Research Paper Volume 11, Issue 21 pp 9424—9441
Neuroprotective effects of protocatechuic aldehyde through PLK2/p-GSK3β/Nrf2 signaling pathway in both in vivo and in vitro models of Parkinson's disease
- 1 School of Basic Medicine and Clinical Pharmacy, China Pharmaceutical University, Nanjing 211198, China
- 2 Department of Pharmacy, Xijing Hospital, Fourth Military Medical University, Xi’an 710032, China
- 3 Nanjing First Hospital, China Pharmaceutical University, Nanjing 211198, China
- 4 Mental Health Center, Department of Medicine, Xi’an Jiaotong University, Xi’an 710199, China
Received: June 30, 2019 Accepted: October 21, 2019 Published: November 6, 2019https://doi.org/10.18632/aging.102394
How to Cite
Copyright © 2019 Guo et al. This is an open-access article distributed under the terms of the Creative Commons Attribution License (CC BY 3.0), which permits unrestricted use, distribution, and reproduction in any medium, provided the original author and source are credited.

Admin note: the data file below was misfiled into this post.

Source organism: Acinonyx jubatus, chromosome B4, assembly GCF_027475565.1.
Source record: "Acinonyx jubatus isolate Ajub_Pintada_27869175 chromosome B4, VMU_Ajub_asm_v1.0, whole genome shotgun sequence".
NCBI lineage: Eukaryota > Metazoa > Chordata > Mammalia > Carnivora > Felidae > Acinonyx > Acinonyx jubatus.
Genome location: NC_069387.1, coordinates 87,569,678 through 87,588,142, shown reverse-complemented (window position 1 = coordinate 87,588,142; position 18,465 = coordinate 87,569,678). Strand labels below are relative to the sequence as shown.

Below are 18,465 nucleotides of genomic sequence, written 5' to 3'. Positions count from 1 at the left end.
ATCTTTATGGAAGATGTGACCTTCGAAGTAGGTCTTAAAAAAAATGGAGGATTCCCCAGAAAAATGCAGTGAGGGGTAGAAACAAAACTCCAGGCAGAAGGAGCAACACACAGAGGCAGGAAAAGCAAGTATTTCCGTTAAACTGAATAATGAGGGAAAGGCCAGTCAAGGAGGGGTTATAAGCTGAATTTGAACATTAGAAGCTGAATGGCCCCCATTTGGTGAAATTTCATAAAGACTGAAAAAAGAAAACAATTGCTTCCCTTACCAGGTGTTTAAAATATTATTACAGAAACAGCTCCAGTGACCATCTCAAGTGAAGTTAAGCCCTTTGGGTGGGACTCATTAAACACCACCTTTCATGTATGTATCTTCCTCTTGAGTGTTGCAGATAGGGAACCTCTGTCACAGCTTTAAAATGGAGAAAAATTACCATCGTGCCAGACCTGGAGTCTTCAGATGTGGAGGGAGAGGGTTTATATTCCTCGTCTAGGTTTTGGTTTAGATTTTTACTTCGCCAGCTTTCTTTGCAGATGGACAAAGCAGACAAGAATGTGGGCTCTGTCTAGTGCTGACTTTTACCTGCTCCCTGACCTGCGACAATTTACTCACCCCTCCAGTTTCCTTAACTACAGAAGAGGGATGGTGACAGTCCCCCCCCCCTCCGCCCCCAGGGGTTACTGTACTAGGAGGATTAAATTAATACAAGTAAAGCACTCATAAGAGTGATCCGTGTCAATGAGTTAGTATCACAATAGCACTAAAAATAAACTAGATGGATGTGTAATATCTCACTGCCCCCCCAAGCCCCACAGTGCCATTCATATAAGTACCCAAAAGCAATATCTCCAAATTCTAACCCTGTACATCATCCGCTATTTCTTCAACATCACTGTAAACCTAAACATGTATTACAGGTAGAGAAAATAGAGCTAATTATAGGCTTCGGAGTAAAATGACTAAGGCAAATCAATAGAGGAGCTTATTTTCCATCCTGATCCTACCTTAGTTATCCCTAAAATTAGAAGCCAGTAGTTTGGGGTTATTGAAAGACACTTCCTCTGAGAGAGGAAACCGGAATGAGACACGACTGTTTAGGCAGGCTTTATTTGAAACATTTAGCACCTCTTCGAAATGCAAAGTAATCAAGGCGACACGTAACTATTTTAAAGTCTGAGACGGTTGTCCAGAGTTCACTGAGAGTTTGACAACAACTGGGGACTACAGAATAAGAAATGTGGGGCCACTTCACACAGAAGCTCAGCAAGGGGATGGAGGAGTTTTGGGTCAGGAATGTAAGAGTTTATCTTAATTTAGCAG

Mitochondrial dysfunction and oxidative damage are closely related to the pathogenesis of Parkinson's disease (PD). The pharmacological mechanism of protocatechuic aldehyde (PCA) for PD treatment have retained unclear. The purposes of the present study were to clarify the neuroprotective effects of post-treatment of PCA for PD treatment by mitigating mitochondrial dysfunction and oxidative damage, and to further determine whether its effects were mediated by the polo-like kinase 2/phosphorylated glycogen synthase kinase 3 β/nuclear factor erythroid-2-related factor 2 (PLK2/p-GSK3β/Nrf2) pathways. We found that PCA improved 1-methyl-4-phenyl-1, 2, 3, 6-tetrahydropyridine (MPTP)-induced behavioral deficits and dopaminergic cell loss. Moreover, PCA increased the expressions of PLK2, p-GSK3β and Nrf2, following the decrease of α-synuclein (α-Syn) in MPTP-intoxicated mice. Cell viability was increased and the apoptosis rate was reduced by PCA in 1-methyl-4-phenylpyridinium iodide (MPP+)-incubated cells. Mitochondrial membrane potential (MMP), mitochondrial complex I activity and reactive oxygen species (ROS) levels in MPP+-incubated cells were also ameliorated by treatment with PCA. The neuroprotective effects of PCA were abolished by inhibition or knockdown of PLK2, whereas overexpression of PLK2 strengthened the protection of PCA. Furthermore, GSK3β and Nrf2 were involved in PCA-induced protection. These results indicated that PCA has therapeutic effects on PD by the PLK2/p-GSK3β/Nrf2 pathway.